According to specialists, this area was probably part of a rural sanctuary belonging to the god Apollo, dating back to 4 A.D. During previous field investigations, several rooms were discovered inside the construct, in addition to a 65-square-metre courtyard. The excavation revealed a large number of broken ceramic items and one can assume that roof awnings once covered the perimeter. The two levels of this courtyard are connected by a small staircase. The remains of a regulated drainage system are visible to the east of the stairs.
A furnace was discovered to the right of the entrance, along with a small ash pit. Several of the building’s walls were found to have been damaged as a result of a strong earthquake…”.
Strange stones — measuring 1.3 m in height, with holes in the middle — can also be encountered on the village territory, with which many legends and superstitions have been linked. For instance, it is believed that children who were passed through the largest stone would be cured of any ailment. Grown men sought to pass through some holes, for according to a different legend, whoever managed to do this would gain the loyalty of their wife forever. Though the locals revere these monuments of ancient culture, a number of scientists consider these “megaliths” to be merely ancient presses for manufacturing olive oil.
The Monastery of the Holy Cross
Next to the village (as you approach it) lie the ruins of the Monastery of the Holy Cross. It was built in the 14th century on the remains of an ancient Christian church, which had, in turn, been constructed over a late-Roman and early-Byzantine settlement, referred to in the age of Antiquity as “the Land of Anogyron”. Inside the church, you can find stunning frescoes in a partially preserved condition, which were presumably painted by artists who had fled to Cyprus from Constantinople, after the 1453 siege by the Turks.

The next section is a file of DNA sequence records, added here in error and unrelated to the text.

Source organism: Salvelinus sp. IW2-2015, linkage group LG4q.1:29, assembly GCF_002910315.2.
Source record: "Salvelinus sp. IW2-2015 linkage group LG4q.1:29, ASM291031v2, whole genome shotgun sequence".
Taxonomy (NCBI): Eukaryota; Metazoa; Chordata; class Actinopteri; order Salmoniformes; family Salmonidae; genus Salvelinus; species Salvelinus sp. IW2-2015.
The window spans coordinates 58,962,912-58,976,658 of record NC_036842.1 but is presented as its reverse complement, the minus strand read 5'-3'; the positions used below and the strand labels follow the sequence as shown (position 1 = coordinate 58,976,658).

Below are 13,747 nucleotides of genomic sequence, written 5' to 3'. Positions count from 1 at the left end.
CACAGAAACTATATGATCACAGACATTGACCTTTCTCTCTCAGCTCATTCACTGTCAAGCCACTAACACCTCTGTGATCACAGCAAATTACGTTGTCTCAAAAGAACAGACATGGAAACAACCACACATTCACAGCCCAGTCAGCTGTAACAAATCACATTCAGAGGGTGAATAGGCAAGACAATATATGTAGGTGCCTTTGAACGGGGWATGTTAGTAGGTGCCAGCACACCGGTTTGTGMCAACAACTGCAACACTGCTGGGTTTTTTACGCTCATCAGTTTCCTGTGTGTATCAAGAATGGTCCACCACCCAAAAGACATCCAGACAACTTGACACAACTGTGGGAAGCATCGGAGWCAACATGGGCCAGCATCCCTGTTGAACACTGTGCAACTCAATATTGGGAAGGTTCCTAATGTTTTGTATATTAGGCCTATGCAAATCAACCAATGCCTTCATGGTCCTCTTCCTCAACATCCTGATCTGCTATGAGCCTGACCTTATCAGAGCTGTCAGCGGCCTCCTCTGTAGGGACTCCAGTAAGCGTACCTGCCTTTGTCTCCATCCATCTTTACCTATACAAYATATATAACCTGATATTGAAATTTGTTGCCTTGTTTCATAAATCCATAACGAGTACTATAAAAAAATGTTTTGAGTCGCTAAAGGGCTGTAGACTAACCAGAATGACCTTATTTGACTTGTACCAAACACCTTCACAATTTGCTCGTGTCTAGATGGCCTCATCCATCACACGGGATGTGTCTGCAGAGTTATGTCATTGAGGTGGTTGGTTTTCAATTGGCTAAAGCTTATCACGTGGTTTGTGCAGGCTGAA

Legend has it that the monastery was once enormously rich. Logically, the monks, wishing to hide their riches, dug a secret passage (or several even) under the building, where they hid their treasures… several managed to be hidden so successfully that they still haven’t been found to this day, but the minds and souls of many are still excited by this legend.
Anogyra is a scenic, remote setting, located away from the island’s well-trodden tourist routes, which has preserved its tranquil style, history and traditions. Both shrouded in authentic history and fables of the past, it is always delighted to have new visitors.
Where to stop and grab a bite: there are several hotels in Anogyra, such as Tou Leptou (along Vasa Kilianiou street), offering 3 comfortable rooms, all fitted with the essentials. Tel: +357 99080498. Amongst others, it is worth noting: Nicolasand Marias Landhaus (Papaelisseou 4) and Anogyra Dream Villa (Echo Fraktis 6).
Keep a map of the village on you or some sort of navigator, otherwise on summer days, when there’s hardly anybody on the streets, you’ll struggle to find any information. It’s also worth having a think beforehand about where to stop for lunch. In fact, you can have a rest and grab a bite to eat at the Anogyra tavern (along Courtellou street, +357 99795468) or in the restaurant Nicholas (where there is also a local swimming pool, on Echo Frakti street, +357 25221584), Oleastro also has a pretty good cafe.
Please take into consideration: The village’s “Pasteli Festival” is held annually, in the middle of September.
Getting there: From Limassol, head along the A6 towards Paphos, after 26 km, at the turnoff for Avdimou — Anogyra, exit onto junction F606. Continue onwards following the signs and turn onto the F607, then take the F608 after the fork.
Mysteriously, on a winding mountain road en route to the village, you will encounter an ancient stone staircase, carved into the cliffside, which nowadays leads to nowhere. It is assumed to have once been a passageway. A small cave remains nearby, while a little lower — a freshwater spring, with a staggering view overlooking the mountains and sea.
By bus: the number 70 goes from Limassol to Anogyra, see here for more details www.cyprusbybus.com.
Until Next Time!